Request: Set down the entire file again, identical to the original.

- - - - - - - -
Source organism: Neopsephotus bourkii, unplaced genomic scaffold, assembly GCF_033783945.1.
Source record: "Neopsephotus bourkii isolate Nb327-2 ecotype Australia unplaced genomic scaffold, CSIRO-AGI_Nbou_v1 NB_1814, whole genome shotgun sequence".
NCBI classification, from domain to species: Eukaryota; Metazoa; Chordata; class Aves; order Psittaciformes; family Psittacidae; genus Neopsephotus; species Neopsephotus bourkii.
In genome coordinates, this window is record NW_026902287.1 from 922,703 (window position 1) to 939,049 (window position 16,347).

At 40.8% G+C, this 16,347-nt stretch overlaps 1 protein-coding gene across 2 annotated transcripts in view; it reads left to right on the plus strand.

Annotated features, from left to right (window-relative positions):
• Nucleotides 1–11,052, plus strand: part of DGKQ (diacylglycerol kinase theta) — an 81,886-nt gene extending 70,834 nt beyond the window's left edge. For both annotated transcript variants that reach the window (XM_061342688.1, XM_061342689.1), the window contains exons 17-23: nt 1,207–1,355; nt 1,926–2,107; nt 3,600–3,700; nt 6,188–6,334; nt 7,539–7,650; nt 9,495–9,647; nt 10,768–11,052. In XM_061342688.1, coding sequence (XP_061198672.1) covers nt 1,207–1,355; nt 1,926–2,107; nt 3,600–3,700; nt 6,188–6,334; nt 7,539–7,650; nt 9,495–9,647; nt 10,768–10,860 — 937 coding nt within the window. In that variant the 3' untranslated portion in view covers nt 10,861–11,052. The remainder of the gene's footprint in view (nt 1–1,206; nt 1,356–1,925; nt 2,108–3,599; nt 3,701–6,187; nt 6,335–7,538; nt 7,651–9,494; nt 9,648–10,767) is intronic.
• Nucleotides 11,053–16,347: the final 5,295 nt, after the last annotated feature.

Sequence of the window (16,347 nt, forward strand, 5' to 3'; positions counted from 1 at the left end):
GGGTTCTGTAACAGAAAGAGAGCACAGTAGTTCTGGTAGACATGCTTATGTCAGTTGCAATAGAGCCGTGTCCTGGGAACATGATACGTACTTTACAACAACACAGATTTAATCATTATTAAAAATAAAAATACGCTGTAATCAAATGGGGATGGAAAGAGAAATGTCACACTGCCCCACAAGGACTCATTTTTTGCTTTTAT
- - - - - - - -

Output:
Source organism: Neopsephotus bourkii, unplaced genomic scaffold, assembly GCF_033783945.1.
Source record: "Neopsephotus bourkii isolate Nb327-2 ecotype Australia unplaced genomic scaffold, CSIRO-AGI_Nbou_v1 NB_1814, whole genome shotgun sequence".
NCBI classification, from domain to species: Eukaryota; Metazoa; Chordata; class Aves; order Psittaciformes; family Psittacidae; genus Neopsephotus; species Neopsephotus bourkii.
In genome coordinates, this window is record NW_026902287.1 from 922,703 (window position 1) to 939,049 (window position 16,347).

At 40.8% G+C, this 16,347-nt stretch overlaps 1 protein-coding gene across 2 annotated transcripts in view; it reads left to right on the plus strand.

Annotated features, from left to right (window-relative positions):
• Nucleotides 1–11,052, plus strand: part of DGKQ (diacylglycerol kinase theta) — an 81,886-nt gene extending 70,834 nt beyond the window's left edge. For both annotated transcript variants that reach the window (XM_061342688.1, XM_061342689.1), the window contains exons 17-23: nt 1,207–1,355; nt 1,926–2,107; nt 3,600–3,700; nt 6,188–6,334; nt 7,539–7,650; nt 9,495–9,647; nt 10,768–11,052. In XM_061342688.1, coding sequence (XP_061198672.1) covers nt 1,207–1,355; nt 1,926–2,107; nt 3,600–3,700; nt 6,188–6,334; nt 7,539–7,650; nt 9,495–9,647; nt 10,768–10,860 — 937 coding nt within the window. In that variant the 3' untranslated portion in view covers nt 10,861–11,052. The remainder of the gene's footprint in view (nt 1–1,206; nt 1,356–1,925; nt 2,108–3,599; nt 3,701–6,187; nt 6,335–7,538; nt 7,651–9,494; nt 9,648–10,767) is intronic.
• Nucleotides 11,053–16,347: the final 5,295 nt, after the last annotated feature.

Sequence of the window (16,347 nt, forward strand, 5' to 3'; positions counted from 1 at the left end):
GGGTTCTGTAACAGAAAGAGAGCACAGTAGTTCTGGTAGACATGCTTATGTCAGTTGCAATAGAGCCGTGTCCTGGGAACATGATACGTACTTTACAACAACACAGATTTAATCATTATTAAAAATAAAAATACGCTGTAATCAAATGGGGATGGAAAGAGAAATGTCACACTGCCCCACAAGGACTCATTTTTTGCTTTTAT